Get 20M+ Full-Text Papers For Less Than $1.50/day. Start a 14-Day Trial for You or Your Team.

Learn More →

Flexible Parametric Alternatives to the Cox Model, and more

Flexible Parametric Alternatives to the Cox Model, and more Since its introduction to a wondering public in 1972, the Cox proportional hazards regression model has become an overwhelmingly popular tool in the analysis of censored survival data. However, some features of the Cox model may cause problems for the analyst or an interpreter of the data. They include the restrictive assumption of proportional hazards for covariate effects, and “loss” (non-estimation) of the baseline hazard function induced by conditioning on event times. In medicine, the hazard function is often of fundamental interest since it represents an important aspect of the time course of the disease in question. In the present article, the Stata implementation of a class of flexible parametric survival models recently proposed by Royston and Parmar (2001) will be described. The models start by assuming either proportional hazards or proportional odds (user-selected option). The baseline distribution function is modeled by restricted cubic regression spline in log time, and parameter estimation is by maximum likelihood. Model selection and choice of knots for the spline function are discussed. Interval-censored data and models in which one or more covariates have nonproportional effects are also supported by the software. Examples based on a study of prognostic factors in breast cancer are given. http://www.deepdyve.com/assets/images/DeepDyve-Logo-lg.png "Stata Journal, The" SAGE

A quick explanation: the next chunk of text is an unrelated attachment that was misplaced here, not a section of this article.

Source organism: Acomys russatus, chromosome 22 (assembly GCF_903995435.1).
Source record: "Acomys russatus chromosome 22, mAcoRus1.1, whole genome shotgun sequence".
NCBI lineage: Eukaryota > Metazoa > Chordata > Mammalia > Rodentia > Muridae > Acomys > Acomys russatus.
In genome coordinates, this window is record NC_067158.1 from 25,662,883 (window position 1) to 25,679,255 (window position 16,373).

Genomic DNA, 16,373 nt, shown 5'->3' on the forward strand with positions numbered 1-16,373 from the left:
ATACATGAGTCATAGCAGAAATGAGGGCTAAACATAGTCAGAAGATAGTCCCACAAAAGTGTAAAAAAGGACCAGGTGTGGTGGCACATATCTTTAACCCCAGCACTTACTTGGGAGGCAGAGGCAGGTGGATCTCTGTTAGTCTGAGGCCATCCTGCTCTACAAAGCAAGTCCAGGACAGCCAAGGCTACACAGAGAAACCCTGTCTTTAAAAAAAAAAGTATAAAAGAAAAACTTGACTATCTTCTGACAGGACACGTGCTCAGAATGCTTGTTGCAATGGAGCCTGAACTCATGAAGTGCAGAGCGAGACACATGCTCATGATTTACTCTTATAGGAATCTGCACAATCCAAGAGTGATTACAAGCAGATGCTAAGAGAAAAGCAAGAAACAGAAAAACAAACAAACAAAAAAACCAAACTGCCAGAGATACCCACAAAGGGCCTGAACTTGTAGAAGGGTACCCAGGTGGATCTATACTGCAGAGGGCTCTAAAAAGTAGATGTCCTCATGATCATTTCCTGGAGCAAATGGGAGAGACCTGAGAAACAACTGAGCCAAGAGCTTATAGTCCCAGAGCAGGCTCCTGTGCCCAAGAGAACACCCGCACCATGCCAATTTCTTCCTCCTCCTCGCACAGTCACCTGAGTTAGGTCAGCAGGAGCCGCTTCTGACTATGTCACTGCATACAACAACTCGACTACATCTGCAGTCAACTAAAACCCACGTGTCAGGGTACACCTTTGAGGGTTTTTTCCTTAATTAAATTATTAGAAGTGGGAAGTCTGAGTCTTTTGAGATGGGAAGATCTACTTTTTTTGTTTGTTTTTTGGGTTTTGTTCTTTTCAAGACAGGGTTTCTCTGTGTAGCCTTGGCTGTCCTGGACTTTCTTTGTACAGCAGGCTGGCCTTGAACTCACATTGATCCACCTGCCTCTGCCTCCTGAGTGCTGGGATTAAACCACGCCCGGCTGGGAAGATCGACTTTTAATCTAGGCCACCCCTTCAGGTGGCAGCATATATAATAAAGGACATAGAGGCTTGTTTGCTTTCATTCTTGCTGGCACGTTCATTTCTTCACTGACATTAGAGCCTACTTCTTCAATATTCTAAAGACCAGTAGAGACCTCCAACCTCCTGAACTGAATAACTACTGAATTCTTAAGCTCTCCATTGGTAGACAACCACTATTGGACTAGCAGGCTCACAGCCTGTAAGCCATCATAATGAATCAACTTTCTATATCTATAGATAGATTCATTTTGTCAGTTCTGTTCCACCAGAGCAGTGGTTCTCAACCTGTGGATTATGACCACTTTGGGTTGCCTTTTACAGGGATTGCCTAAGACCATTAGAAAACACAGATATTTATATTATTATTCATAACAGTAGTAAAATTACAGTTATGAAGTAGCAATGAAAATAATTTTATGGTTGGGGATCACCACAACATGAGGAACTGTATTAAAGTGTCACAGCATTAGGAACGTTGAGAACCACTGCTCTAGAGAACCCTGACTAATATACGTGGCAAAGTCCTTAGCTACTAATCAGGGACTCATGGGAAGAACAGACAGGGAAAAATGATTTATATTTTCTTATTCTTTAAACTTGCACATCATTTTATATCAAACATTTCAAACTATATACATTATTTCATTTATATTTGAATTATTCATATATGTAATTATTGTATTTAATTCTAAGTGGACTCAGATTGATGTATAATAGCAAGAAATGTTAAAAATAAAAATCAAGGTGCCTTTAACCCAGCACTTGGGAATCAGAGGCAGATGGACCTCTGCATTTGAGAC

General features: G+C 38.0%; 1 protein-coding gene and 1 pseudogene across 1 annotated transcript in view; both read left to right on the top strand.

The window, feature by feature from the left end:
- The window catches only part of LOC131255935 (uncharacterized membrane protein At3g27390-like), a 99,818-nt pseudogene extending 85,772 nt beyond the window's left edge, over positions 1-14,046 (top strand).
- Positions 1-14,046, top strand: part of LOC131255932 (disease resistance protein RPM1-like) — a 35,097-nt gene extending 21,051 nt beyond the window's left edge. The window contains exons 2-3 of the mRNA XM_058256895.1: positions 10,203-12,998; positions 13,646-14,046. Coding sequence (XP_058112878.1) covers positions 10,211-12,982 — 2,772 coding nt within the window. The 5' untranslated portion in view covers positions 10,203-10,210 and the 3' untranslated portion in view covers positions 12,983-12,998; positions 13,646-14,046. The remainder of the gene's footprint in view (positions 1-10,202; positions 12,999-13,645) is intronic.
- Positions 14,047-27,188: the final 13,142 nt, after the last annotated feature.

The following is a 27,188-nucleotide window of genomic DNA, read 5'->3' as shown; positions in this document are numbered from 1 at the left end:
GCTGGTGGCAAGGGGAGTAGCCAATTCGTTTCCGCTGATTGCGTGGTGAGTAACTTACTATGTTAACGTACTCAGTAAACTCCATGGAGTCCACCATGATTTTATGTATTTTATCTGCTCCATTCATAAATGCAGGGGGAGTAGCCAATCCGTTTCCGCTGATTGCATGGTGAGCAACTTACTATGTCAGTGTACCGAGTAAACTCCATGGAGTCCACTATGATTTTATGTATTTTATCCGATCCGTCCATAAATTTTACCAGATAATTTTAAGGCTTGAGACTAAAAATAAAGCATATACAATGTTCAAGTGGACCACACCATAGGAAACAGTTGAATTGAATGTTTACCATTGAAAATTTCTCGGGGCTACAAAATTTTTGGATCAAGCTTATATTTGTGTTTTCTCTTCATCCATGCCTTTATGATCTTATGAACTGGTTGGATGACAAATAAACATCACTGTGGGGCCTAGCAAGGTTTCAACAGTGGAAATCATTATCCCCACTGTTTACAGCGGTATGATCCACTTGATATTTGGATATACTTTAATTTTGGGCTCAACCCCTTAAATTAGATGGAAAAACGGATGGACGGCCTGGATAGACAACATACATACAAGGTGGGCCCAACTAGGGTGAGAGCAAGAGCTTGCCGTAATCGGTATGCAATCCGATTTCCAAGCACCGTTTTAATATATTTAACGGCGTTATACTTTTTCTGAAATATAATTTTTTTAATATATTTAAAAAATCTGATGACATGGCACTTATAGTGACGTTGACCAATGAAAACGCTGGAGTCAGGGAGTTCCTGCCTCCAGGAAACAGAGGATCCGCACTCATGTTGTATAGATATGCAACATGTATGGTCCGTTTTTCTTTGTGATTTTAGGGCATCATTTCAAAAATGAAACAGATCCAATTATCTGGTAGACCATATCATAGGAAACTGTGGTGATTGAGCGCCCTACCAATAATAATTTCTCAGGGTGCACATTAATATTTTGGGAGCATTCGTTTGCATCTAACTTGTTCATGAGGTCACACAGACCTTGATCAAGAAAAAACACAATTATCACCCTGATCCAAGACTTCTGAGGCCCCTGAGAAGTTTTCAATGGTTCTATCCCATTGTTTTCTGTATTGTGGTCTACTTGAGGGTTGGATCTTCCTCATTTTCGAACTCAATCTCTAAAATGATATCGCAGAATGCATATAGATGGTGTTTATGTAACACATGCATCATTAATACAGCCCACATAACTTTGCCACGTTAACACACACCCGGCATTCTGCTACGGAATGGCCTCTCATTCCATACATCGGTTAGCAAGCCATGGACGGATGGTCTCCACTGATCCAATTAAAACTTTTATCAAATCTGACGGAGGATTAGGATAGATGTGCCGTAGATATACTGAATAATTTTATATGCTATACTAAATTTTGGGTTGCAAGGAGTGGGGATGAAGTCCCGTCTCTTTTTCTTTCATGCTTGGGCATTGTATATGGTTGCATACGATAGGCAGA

Flexible Parametric Alternatives to the Cox Model, and more

"Stata Journal, The" , Volume 1 (1): 28 – Nov 1, 2001

Loading next page...
 
/lp/sage/flexible-parametric-alternatives-to-the-cox-model-and-more-8hWuf3mPPK

References (20)

Publisher
SAGE
Copyright
© 2001 StataCorp LLC
ISSN
1536-867X
eISSN
1536-8734
DOI
10.1177/1536867X0100100101
Publisher site
See Article on Publisher Site

Abstract

Since its introduction to a wondering public in 1972, the Cox proportional hazards regression model has become an overwhelmingly popular tool in the analysis of censored survival data. However, some features of the Cox model may cause problems for the analyst or an interpreter of the data. They include the restrictive assumption of proportional hazards for covariate effects, and “loss” (non-estimation) of the baseline hazard function induced by conditioning on event times. In medicine, the hazard function is often of fundamental interest since it represents an important aspect of the time course of the disease in question. In the present article, the Stata implementation of a class of flexible parametric survival models recently proposed by Royston and Parmar (2001) will be described. The models start by assuming either proportional hazards or proportional odds (user-selected option). The baseline distribution function is modeled by restricted cubic regression spline in log time, and parameter estimation is by maximum likelihood. Model selection and choice of knots for the spline function are discussed. Interval-censored data and models in which one or more covariates have nonproportional effects are also supported by the software. Examples based on a study of prognostic factors in breast cancer are given.

Journal

"Stata Journal, The"SAGE

Published: Nov 1, 2001

There are no references for this article.